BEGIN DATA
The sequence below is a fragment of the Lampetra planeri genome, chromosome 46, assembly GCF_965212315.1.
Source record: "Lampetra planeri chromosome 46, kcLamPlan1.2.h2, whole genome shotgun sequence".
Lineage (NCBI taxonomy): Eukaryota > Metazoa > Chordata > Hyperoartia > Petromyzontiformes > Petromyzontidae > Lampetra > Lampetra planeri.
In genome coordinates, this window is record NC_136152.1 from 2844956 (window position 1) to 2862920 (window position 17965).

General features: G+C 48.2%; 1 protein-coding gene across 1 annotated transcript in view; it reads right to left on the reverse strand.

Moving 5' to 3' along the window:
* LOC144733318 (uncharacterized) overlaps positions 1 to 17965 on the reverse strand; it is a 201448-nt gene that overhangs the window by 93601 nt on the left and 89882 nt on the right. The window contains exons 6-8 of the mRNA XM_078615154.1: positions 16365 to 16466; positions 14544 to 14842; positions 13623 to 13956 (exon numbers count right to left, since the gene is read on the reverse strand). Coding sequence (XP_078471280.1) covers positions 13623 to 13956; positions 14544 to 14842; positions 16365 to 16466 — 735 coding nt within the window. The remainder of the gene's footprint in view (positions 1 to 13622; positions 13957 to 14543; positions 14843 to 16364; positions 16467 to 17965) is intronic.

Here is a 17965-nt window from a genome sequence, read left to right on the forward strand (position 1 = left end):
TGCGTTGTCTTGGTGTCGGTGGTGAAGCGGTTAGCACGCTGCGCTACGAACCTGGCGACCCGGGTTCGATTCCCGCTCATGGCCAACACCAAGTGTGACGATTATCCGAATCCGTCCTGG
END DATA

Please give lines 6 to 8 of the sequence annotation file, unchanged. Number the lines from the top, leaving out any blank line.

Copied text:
Moving 5' to 3' along the window:
* LOC144733318 (uncharacterized) overlaps positions 1 to 17965 on the reverse strand; it is a 201448-nt gene that overhangs the window by 93601 nt on the left and 89882 nt on the right. The window contains exons 6-8 of the mRNA XM_078615154.1: positions 16365 to 16466; positions 14544 to 14842; positions 13623 to 13956 (exon numbers count right to left, since the gene is read on the reverse strand). Coding sequence (XP_078471280.1) covers positions 13623 to 13956; positions 14544 to 14842; positions 16365 to 16466 — 735 coding nt within the window. The remainder of the gene's footprint in view (positions 1 to 13622; positions 13957 to 14543; positions 14843 to 16364; positions 16467 to 17965) is intronic.

Here is a 17965-nt window from a genome sequence, read left to right on the forward strand (position 1 = left end):